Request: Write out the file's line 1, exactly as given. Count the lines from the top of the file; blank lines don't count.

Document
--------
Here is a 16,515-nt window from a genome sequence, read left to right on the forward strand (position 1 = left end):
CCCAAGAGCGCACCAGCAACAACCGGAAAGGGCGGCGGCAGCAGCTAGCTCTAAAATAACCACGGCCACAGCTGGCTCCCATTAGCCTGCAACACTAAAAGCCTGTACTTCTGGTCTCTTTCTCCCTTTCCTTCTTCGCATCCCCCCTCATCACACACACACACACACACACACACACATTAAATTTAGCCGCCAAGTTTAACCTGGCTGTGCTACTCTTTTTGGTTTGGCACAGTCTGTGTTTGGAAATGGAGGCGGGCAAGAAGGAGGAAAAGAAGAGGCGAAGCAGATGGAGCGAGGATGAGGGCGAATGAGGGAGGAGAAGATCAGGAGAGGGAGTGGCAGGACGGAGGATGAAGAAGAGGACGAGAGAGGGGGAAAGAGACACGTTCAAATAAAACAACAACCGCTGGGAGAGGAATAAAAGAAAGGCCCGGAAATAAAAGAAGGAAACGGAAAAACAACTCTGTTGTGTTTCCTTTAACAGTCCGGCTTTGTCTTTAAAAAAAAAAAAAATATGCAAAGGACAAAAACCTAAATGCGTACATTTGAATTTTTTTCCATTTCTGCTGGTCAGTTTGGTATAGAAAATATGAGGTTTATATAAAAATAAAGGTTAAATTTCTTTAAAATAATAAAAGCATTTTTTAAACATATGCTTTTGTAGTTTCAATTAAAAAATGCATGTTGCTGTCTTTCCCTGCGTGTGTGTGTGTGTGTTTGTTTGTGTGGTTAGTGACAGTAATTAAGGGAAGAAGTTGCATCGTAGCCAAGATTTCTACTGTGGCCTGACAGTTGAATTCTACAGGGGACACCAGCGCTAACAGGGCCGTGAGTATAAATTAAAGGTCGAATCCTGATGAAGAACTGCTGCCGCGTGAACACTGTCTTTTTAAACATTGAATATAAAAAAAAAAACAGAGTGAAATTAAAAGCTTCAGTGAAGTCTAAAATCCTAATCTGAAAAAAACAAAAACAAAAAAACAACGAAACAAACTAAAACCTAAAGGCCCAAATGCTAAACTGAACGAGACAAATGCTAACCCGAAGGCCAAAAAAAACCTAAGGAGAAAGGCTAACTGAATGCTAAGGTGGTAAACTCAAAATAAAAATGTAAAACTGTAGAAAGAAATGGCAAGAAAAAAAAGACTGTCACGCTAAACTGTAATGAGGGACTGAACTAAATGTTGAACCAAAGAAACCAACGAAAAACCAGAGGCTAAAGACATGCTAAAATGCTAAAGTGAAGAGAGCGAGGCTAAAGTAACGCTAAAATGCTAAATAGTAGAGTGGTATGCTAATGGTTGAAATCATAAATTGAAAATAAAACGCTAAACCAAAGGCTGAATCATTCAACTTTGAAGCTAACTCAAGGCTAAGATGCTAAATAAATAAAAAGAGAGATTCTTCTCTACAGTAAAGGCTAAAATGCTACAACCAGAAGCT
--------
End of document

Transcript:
Here is a 16,515-nt window from a genome sequence, read left to right on the forward strand (position 1 = left end):